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Sick days come with their contract. But Philly teachers get punished for taking them.

10 are allowed each year, but after accumulating a few, instructors are expected to meet with the boss. Then things intensify.

Kindergarten teacher Cristina Gutierrez, who has been teaching for 20 years, outside Elkin Elementary in the Kensington section.  “The days were meant for us to take. They are part of our contract, they are our days. To restrict us on how many we can take before being penalized is ridiculous.”
Kindergarten teacher Cristina Gutierrez, who has been teaching for 20 years, outside Elkin Elementary in the Kensington section. “The days were meant for us to take. They are part of our contract, they are our days. To restrict us on how many we can take before being penalized is ridiculous.”Read moreMonica Herndon / Staff Photographer

Philadelphia teachers’ contract allows them 10 sick days a year. But they are progressively penalized just for taking them.

That means when a teacher comes down with a virus or has a family member with a medical emergency, there’s a constant calculus in the heads of many: Can I afford to take the day off? Will there be consequences for doing so?

The policy, known informally as “3-5-7-9,” works this way: After a teacher’s third “occurrence,” whether a single sick day or the third in a consecutive stretch of days, principals are instructed to have an informal conversation with the instructor and write a memo documenting the episode. After the fifth occurrence, the teacher gets a warning memo in the permanent file; after the seventh, the teacher gets an “unsatisfactory incident” memo in the file and a formal conference. A teacher who reaches nine occurrences gets a second unsatisfactory incident report, a recommended suspension, and conferences with the principal and assistant superintendent.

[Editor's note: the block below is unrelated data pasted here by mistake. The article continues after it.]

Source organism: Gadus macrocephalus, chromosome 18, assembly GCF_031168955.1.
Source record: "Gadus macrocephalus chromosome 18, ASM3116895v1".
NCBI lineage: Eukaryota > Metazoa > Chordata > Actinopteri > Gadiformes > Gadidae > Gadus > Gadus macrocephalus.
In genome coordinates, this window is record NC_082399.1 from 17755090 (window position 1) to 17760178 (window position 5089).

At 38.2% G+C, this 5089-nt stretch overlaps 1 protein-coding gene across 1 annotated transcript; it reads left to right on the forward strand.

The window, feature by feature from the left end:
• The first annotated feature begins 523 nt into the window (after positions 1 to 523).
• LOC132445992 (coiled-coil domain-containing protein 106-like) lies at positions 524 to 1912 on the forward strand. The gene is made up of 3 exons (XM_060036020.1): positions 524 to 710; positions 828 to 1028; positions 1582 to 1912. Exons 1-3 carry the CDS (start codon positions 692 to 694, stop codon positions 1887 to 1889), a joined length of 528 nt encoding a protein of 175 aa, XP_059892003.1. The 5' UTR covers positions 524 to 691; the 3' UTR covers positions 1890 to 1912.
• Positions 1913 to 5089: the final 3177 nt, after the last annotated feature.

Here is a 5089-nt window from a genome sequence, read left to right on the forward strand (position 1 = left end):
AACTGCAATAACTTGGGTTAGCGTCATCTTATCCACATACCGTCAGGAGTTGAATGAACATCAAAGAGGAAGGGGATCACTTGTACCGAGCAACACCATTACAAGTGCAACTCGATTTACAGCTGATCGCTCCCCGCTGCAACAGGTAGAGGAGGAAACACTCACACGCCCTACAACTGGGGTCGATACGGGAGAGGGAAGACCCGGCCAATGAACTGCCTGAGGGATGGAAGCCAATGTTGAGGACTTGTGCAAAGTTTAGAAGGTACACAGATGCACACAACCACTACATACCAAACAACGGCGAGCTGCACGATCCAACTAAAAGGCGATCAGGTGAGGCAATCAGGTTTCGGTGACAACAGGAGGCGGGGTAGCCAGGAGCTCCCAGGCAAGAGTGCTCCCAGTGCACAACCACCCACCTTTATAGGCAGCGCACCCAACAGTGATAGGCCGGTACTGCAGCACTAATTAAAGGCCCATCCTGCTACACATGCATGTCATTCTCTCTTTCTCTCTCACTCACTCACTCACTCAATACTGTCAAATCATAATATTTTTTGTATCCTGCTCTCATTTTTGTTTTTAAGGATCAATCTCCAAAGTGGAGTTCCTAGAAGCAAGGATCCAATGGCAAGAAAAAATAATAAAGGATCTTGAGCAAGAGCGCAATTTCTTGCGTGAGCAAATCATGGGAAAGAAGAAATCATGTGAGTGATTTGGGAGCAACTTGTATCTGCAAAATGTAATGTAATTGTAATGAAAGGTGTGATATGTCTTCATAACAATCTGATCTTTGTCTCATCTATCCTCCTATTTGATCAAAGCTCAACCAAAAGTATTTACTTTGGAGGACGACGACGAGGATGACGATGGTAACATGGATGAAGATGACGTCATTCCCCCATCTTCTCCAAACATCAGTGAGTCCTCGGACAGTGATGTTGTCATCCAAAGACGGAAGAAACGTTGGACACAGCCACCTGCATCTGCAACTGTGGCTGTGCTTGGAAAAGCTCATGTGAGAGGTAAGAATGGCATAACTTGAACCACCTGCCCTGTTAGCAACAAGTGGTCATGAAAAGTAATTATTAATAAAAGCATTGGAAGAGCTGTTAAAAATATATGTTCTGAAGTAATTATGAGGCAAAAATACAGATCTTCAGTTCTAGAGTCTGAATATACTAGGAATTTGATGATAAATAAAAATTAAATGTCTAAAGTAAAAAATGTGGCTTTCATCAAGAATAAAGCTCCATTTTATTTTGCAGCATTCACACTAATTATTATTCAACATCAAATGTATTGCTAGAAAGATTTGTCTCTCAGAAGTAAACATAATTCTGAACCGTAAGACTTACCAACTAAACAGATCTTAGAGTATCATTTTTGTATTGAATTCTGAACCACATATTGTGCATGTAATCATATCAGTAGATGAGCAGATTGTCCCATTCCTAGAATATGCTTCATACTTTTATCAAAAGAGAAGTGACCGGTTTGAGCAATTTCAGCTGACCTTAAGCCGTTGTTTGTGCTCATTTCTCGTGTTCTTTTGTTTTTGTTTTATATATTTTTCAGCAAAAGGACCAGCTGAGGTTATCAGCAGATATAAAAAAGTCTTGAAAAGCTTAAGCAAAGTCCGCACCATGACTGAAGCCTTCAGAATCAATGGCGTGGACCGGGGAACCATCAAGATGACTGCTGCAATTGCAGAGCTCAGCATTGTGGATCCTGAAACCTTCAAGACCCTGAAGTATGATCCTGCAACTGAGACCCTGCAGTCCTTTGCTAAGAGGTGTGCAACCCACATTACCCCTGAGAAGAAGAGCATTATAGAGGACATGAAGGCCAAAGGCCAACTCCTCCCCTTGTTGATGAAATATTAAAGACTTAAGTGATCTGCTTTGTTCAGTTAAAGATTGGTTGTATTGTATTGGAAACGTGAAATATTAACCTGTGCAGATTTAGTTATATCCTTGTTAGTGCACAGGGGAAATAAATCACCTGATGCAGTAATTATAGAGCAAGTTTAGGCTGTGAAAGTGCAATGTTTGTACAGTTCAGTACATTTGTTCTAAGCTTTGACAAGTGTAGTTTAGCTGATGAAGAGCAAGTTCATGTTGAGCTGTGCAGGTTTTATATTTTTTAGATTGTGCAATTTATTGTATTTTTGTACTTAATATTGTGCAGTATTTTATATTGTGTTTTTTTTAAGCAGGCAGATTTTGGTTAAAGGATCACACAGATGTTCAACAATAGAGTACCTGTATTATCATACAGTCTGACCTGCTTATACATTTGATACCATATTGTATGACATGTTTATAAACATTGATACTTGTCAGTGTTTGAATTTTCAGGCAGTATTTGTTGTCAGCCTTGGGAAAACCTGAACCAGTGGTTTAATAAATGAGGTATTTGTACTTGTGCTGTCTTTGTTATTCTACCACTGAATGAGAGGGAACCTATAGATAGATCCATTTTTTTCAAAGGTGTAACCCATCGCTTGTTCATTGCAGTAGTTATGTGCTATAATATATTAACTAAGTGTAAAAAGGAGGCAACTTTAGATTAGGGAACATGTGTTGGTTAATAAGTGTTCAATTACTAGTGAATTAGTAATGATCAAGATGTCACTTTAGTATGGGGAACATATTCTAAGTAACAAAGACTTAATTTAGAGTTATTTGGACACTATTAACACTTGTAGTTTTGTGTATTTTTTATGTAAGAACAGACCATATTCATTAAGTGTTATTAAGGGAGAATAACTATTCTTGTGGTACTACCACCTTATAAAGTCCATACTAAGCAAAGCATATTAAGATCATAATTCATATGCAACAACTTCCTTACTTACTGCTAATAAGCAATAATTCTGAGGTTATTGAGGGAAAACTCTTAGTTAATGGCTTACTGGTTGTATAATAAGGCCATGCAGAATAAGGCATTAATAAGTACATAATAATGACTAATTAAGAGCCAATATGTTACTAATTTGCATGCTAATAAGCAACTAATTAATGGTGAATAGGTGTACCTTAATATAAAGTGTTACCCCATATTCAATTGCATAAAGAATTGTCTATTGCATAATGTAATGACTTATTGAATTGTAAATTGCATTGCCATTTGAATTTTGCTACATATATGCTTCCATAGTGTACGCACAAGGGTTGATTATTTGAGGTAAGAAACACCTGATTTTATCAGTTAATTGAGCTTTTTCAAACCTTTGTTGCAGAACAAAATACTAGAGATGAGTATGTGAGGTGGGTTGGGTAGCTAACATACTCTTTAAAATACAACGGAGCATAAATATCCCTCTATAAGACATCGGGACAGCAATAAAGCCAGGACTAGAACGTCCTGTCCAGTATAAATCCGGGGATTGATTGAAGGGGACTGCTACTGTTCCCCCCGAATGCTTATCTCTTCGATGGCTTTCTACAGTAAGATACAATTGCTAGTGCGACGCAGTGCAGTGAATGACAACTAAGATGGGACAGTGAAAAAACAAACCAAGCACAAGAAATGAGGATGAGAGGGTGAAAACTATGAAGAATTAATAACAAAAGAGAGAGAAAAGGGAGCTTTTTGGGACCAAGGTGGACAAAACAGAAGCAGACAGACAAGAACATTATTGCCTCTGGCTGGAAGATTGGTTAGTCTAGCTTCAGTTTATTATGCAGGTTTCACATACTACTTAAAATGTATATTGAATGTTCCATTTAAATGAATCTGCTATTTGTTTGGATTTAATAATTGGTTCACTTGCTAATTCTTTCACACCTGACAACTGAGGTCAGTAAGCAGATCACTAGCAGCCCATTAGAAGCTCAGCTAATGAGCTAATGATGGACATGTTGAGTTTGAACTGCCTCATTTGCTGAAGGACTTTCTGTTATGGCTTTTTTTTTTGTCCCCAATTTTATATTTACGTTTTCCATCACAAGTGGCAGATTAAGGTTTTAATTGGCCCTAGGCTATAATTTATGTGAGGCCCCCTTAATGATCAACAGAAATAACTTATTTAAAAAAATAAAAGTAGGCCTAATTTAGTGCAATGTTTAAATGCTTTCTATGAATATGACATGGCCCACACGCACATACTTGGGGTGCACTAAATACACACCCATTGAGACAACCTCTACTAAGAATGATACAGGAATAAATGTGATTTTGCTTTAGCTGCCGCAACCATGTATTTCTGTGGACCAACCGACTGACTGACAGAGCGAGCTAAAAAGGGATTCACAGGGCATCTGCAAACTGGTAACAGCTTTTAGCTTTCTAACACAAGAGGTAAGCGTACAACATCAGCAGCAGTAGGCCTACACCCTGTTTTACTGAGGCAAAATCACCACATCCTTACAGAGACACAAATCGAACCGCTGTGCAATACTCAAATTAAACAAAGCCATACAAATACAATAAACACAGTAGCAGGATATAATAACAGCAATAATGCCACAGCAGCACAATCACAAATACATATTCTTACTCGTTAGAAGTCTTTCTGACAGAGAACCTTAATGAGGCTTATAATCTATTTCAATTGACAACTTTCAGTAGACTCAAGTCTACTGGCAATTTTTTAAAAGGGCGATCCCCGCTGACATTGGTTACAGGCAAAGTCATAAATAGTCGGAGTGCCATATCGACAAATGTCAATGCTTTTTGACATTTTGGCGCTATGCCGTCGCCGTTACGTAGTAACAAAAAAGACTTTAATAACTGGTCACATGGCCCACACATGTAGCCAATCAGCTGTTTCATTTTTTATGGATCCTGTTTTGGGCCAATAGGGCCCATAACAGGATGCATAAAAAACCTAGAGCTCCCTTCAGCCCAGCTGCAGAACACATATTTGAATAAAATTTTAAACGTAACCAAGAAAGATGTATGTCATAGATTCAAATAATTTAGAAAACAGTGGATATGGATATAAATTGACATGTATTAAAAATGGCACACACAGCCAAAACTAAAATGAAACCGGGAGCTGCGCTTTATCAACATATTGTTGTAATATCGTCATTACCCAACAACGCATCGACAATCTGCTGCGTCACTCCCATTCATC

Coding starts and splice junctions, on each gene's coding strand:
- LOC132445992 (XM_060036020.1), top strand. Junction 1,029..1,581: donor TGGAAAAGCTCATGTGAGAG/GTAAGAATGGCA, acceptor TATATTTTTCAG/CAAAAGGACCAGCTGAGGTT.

» READ MORE: Philly teachers may have a one-year contract — and a big raise — in a surprise, early settlement

It’s a policy that has been around for decades but is now coming under fire as the Philadelphia district faces a national teacher shortage and particularly high levels of educator attrition.

“The days were meant for us to take,” said Cristina Gutierrez, a kindergarten teacher at Elkin Elementary in Kensington. “They are part of our contract, they are our days. To restrict us on how many we can take before being penalized is ridiculous.”

Teachers plan a rally against the policy before Thursday’s school board meeting.

‘Absolutely, positively hated’

Early in Kate Sannicks-Lerner’s career as a teacher at the Philadelphia School District, she worried about racking up occurrences because she was a single parent responsible for taking off when her daughter got sick. The worries continued when she married and her husband became ill with seizures, surgeries, and serious eye problems.

Now 23 years into teaching in the district, Sannicks-Lerner, who works at Julia de Burgos Elementary in North Philadelphia, is in her last year of worrying about whether she’ll get penalized for taking the time off she earned.